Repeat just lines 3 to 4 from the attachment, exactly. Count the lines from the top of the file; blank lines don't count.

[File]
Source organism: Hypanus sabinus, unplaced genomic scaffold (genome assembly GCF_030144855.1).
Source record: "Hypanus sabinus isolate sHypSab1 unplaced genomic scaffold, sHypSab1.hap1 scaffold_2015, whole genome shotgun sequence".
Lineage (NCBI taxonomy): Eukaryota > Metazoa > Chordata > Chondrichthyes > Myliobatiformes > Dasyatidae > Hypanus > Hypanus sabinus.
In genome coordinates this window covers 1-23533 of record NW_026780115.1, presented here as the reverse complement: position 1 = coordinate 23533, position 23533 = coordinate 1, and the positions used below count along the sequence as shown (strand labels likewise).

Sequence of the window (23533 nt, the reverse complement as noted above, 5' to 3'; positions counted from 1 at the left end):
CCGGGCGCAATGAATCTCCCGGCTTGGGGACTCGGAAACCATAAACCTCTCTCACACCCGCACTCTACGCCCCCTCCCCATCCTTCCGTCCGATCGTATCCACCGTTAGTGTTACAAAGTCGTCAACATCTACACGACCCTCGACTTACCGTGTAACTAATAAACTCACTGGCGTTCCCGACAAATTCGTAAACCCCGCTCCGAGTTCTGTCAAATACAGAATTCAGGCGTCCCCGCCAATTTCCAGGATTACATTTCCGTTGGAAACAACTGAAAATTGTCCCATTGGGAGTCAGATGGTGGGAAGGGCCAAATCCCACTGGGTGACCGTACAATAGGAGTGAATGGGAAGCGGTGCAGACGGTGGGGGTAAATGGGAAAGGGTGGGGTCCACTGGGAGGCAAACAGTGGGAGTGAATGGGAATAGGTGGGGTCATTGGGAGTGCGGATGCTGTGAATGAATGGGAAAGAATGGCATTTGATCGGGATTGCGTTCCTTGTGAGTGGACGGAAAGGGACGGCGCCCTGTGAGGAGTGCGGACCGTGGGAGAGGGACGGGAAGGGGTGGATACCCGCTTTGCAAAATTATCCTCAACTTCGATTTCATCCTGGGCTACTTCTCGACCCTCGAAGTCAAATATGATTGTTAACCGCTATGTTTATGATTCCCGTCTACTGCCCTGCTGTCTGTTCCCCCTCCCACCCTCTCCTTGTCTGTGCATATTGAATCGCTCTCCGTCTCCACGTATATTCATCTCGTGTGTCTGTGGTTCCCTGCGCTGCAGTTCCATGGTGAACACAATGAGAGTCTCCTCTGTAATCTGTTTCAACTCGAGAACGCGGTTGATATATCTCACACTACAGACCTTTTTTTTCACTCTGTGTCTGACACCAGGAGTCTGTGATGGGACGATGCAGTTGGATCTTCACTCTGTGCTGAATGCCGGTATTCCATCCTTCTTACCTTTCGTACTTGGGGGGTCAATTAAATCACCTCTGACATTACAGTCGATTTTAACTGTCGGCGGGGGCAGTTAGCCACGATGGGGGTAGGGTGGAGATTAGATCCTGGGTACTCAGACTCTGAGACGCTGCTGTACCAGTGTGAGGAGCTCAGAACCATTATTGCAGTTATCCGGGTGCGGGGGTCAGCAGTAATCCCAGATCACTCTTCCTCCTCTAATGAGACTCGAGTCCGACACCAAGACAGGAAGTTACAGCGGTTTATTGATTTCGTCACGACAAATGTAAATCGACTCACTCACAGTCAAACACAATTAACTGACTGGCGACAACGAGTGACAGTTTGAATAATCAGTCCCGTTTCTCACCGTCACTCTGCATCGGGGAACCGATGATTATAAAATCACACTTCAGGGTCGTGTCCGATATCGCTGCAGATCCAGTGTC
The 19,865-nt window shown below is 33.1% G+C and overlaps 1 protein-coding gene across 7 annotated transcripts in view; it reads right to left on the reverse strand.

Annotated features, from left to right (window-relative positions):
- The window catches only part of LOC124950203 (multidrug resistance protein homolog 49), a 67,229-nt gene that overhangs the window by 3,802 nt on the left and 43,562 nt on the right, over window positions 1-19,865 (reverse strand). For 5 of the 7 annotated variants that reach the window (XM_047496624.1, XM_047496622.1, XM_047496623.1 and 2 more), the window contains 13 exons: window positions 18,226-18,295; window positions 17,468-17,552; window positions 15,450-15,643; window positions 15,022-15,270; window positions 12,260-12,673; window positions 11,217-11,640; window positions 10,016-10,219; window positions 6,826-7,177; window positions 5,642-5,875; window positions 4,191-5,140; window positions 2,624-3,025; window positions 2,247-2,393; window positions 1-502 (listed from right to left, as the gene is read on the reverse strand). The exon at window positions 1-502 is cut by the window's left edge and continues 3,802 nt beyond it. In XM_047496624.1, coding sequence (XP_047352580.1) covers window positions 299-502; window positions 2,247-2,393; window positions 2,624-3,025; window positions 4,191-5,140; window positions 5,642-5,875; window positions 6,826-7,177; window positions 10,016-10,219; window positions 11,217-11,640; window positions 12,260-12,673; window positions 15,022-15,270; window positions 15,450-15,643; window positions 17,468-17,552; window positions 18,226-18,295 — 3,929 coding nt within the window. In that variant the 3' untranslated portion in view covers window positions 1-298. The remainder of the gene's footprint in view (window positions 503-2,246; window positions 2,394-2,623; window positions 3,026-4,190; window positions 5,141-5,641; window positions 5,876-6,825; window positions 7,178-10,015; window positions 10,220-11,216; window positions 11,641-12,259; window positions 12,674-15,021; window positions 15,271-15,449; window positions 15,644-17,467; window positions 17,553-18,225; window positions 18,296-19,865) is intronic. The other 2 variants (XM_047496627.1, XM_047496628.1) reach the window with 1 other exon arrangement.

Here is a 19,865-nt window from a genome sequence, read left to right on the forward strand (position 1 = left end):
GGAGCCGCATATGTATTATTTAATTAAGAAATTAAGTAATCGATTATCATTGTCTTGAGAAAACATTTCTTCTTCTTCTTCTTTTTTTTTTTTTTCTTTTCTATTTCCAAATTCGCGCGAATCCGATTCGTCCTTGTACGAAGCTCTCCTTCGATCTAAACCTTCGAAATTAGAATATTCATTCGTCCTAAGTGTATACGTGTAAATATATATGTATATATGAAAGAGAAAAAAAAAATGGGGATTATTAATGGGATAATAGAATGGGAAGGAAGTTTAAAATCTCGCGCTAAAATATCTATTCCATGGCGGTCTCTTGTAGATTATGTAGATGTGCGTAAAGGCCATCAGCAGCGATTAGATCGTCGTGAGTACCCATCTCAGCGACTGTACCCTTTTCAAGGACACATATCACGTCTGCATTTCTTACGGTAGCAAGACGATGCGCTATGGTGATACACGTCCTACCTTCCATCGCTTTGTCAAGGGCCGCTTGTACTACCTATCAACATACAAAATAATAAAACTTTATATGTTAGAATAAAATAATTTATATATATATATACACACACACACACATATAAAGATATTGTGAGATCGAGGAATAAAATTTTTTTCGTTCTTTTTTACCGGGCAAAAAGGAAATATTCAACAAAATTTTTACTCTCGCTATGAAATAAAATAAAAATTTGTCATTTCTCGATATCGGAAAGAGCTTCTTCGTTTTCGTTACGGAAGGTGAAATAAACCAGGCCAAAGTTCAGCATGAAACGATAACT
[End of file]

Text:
Lineage (NCBI taxonomy): Eukaryota > Metazoa > Chordata > Chondrichthyes > Myliobatiformes > Dasyatidae > Hypanus > Hypanus sabinus.
In genome coordinates this window covers 1-23533 of record NW_026780115.1, presented here as the reverse complement: position 1 = coordinate 23533, position 23533 = coordinate 1, and the positions used below count along the sequence as shown (strand labels likewise).